Our daughter, Gwen, didn’t need tubes surgically inserted into her ears after she went forward for prayer. Our youngest daughter Jeanette’s elbow was healed so that it no longer slipped out of the joint when someone pulled on her arm.

Years later, our granddaughter, Melissa, suffered from croup. Our son, Gary, and his wife, Janice, were moving from Denver and due to be in Tulsa, so they left despite a blizzard blowing in. Gary drove the truck and Janice followed in the car. I and Janice’s mother went to our knees in prayer.

Snow fell so fast as Janice followed the truck the windshield wipers wouldn’t keep the windshield cleared. Janice had to stick her head out the window in order to see, bringing the cold air in on Melissa and her little brother, Justin.

When they arrived in Tulsa safely, Janice called us.

“How is Melissa?” I asked.

“The croup is gone. She’s not sick anymore.”

I’d heard sometimes cool moist air helps chest congestion—but cure a fevered child with croup?

We’ve had numerous times when physicians thought a member of our family was in trouble physically. A few years ago, a medical test showed Gary had only 40 percent kidney function, but after prayer, a specialist found nothing wrong. Gary never had kidney problems again, it’s been twenty years. More recently after a cancer diagnosis for a different problem, he was declared cancer free.

At about age 30, Gwen had symptoms of multiple sclerosis. After prayer and many tests, physicians said she was fine—and she is fine, 15 years later.

Our six younger grandchildren are miracles, and I believe it’s because God answers prayer. Complications during their mothers’ pregnancy could have endangered four of their lives or their future, but God intervened. Two other grandchildren came to us through the miracle of adoption.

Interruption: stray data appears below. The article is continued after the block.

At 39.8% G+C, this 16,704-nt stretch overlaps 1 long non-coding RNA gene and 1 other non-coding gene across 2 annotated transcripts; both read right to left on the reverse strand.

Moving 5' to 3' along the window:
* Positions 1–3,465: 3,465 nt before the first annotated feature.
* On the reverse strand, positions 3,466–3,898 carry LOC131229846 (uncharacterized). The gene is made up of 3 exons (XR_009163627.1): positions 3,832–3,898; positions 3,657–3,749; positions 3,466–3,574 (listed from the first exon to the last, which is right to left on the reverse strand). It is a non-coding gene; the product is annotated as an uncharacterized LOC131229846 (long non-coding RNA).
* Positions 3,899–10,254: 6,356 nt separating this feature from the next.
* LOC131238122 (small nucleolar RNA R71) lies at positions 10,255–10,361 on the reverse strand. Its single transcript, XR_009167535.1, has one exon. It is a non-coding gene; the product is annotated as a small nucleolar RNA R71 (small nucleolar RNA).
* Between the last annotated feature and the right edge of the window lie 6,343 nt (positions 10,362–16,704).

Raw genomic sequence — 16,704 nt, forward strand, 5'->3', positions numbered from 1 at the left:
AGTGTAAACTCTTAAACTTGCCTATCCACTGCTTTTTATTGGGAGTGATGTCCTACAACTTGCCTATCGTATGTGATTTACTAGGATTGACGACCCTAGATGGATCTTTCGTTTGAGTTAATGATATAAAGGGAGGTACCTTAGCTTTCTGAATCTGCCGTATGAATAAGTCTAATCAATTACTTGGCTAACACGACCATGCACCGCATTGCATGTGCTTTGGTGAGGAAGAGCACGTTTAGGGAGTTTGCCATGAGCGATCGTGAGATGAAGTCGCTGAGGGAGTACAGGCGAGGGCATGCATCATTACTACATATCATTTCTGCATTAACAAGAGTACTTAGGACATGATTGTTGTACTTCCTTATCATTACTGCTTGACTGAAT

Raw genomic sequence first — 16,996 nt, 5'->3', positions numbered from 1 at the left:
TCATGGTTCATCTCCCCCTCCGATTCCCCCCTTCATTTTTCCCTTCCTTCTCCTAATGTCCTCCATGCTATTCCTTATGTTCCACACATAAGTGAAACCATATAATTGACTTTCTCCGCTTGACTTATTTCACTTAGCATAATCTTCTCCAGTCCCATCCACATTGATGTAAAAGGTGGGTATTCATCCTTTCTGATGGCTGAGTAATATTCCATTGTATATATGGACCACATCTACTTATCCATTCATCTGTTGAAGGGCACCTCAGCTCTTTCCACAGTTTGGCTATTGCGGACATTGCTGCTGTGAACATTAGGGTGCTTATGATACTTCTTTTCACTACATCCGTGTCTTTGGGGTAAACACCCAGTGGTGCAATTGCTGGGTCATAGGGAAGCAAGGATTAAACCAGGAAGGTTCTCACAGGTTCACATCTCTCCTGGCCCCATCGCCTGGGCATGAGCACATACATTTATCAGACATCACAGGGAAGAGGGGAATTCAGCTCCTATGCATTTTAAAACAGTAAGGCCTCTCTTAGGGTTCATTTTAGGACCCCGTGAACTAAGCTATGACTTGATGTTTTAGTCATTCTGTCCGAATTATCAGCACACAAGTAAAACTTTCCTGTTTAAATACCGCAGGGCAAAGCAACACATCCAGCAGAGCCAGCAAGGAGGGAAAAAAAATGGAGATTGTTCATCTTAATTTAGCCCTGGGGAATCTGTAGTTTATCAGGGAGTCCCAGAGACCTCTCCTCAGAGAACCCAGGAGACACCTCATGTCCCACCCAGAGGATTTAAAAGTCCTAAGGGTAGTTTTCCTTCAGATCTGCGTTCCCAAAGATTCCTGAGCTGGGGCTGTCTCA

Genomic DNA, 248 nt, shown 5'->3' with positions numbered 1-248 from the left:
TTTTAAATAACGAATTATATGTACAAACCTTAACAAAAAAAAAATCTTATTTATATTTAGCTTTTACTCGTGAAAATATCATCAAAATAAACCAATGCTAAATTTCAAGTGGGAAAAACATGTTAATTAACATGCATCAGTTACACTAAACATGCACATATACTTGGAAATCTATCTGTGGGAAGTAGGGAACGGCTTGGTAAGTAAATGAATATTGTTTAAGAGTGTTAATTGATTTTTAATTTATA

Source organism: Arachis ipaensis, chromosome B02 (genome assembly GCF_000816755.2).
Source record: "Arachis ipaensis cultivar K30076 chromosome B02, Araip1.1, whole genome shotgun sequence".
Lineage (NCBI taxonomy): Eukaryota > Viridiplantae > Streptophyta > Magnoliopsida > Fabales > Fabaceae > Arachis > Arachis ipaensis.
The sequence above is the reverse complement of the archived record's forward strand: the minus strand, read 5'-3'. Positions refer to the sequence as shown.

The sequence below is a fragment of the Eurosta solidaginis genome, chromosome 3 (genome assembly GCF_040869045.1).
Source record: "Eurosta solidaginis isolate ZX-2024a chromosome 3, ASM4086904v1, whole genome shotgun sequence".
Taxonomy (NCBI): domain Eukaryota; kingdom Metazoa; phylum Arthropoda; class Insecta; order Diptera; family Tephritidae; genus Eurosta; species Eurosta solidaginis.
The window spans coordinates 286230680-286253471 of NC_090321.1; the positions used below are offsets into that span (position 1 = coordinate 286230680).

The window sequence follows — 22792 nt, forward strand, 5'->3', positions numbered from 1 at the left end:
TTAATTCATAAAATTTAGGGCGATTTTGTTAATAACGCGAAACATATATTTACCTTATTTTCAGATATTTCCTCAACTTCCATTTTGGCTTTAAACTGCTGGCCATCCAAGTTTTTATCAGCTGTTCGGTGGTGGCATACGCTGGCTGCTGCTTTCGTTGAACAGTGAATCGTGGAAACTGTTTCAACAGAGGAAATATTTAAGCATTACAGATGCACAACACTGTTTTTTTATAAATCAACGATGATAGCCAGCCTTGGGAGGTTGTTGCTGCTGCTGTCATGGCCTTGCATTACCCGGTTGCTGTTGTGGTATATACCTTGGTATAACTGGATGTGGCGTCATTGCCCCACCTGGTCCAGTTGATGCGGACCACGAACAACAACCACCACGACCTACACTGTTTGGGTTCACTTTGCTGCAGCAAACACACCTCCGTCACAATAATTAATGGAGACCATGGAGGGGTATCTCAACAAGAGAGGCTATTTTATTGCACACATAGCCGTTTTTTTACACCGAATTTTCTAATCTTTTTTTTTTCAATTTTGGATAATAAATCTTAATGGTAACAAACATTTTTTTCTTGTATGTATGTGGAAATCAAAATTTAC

With five children, and now grandchildren, we’ve had so many medical problems changed from serious to insignificant after prayer I can’t list them all. Yet, Carolyn, our oldest daughter, died at age 31 of an aggressive form of lymphoma, and our son, Jaron, has suffered from asthma since age 2.

But I still believe for Jaron’s healing and know God heals.

I’ve been a student of the Bible almost all my life and although answers to why some are healed and some are not is a mystery, the Word explains a great deal about healing and miracles.

Here are a few things I’ve learned.

1.     All humankind is destined to die because of sin. God told Adam and Eve if they ate of the forbidden tree, they would die. Satan, the liar, said, “You won’t die! God just wants to keep something good from you!” (my translation) Adam and Eve ate and became mortals. We, as their offspring, inherited the curse of sin. Read about it in Genesis 3.